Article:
"It's already significantly off what the Plan of Adjustments projected which is, in large part, why the City Council and mayor created this fund to help meet that obligation," he said. "Over the next several years, we may have to put more money in than we're currently planning. It's something we monitor every year."
In April 2018, Detroit was released from the state oversight that went into place as a condition of its bankruptcy. Until that time, a nine-member financial review board had the final say on its budgets, collective bargaining agreements and certain contracts.
Last year, Massaron noted, the city adopted its first budget without that active state oversight. At that time, Detroit's City Council also voted in favor of doubling the city's budget reserve fund from 5% to 10%. Nearly $107 million has been set aside for the 2020 fiscal year, city documents note.
Massaron said it's reasonable to assume that a downturn could happen. As of now, he said, Detroit is projecting continued growth but it "needs to be ready."
One challenge on the horizon, he said, is that the city's economic forecast shows operating costs will begin to exceed revenues by $11 million in the 2026 fiscal year. It's a number that Massaron said is "manageable."
David Levett, a senior analyst and vice president for Moody's, said the city has done a lot to build up funding reserves and is aware of its challenges.
"I would say the fact they are thinking that far ahead is positive," Levett said of the projected shortfall. "The biggest issue for the city is finding ways to finance the capital needs that are still outstanding."
The city's nearly 17-month Chapter 9 journey helped it shed $7 billion in debt and restructure millions more. It also carved out $1.7 billion for service improvements over a decade.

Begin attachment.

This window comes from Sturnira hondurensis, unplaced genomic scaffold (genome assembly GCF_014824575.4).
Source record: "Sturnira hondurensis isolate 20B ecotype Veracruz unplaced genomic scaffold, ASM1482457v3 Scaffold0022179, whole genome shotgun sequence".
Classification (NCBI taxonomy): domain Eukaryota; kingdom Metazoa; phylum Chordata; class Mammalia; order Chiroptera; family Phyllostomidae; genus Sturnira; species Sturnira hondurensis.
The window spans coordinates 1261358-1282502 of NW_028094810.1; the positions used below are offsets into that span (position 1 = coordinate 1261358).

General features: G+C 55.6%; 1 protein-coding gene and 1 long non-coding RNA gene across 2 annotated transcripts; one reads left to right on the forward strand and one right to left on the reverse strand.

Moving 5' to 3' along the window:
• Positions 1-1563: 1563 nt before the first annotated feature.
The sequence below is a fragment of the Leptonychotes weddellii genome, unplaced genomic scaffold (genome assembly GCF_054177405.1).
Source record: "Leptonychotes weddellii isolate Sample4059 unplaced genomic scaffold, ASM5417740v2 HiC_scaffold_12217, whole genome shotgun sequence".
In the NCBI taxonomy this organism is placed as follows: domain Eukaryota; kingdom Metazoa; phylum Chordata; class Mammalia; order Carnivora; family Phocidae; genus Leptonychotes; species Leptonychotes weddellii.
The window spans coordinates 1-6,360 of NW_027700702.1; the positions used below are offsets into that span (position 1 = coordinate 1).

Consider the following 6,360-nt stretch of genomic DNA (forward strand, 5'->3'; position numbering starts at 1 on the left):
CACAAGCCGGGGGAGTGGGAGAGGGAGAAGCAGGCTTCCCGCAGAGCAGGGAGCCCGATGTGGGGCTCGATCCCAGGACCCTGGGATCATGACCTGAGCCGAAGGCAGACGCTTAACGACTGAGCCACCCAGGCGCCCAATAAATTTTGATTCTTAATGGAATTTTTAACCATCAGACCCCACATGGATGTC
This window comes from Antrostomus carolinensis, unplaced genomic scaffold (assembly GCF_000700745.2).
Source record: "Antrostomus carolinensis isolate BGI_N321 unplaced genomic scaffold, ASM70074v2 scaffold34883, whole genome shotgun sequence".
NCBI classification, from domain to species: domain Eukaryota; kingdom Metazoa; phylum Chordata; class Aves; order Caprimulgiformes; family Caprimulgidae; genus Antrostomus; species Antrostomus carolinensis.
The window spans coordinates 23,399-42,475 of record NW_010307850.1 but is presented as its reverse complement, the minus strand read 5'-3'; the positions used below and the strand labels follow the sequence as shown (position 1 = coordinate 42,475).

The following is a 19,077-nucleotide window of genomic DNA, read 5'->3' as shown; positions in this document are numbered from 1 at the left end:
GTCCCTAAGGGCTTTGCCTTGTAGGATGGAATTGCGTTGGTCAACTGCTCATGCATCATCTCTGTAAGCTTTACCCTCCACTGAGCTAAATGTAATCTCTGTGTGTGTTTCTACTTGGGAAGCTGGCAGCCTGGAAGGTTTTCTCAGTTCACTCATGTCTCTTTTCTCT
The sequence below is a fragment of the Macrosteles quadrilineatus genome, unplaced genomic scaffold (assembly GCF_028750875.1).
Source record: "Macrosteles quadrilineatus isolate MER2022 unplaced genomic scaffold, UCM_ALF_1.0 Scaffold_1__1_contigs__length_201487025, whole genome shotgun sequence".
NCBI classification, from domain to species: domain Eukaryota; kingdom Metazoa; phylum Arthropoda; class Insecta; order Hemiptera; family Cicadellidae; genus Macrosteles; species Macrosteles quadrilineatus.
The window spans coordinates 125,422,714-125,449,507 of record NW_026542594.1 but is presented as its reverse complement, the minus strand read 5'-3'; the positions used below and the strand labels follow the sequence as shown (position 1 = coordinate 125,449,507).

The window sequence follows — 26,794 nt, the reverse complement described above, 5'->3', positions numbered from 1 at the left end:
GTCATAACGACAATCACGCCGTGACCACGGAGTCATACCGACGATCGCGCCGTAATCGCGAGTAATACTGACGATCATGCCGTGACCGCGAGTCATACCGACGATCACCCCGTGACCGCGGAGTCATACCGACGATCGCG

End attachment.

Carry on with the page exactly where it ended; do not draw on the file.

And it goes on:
Since then, Detroit has posted five consecutive balanced budgets and operating surpluses. It had a general fund balance of about $611 million at the close of the 2018 fiscal year, compared with a $73 million deficit at the end of the 2013 fiscal year, data compiled by the CFO's office notes.
The city's recurring income tax revenue is up 26% over five years. For the 2019 fiscal year, it was $321 million, according to the latest unaudited figures. In 2014, it collected $253 million.
Massaron on Tuesday also reiterated Detroit's operational improvements in recent years, including EMS and police response times, 150 neighborhood park renovations and 2,000 weekly trips added to the Detroit Department of Transportation bus schedule.
He doesn't expect the city could be destined for another financial crisis, crediting Detroit Mayor Mike Duggan and Detroit's council for "making fiscally sound decisions on how to spend the money."
The most important thing for the city, he said, is to continue to adhere to the policies it adopted for budgeting responsibility.
"If we stick to that, I think we can manage the other risks as we move forward," he said. "But the Moody's report brings home an important message: we're still in the weakest category. There's still a lot of work to do, and the budget still is very tight."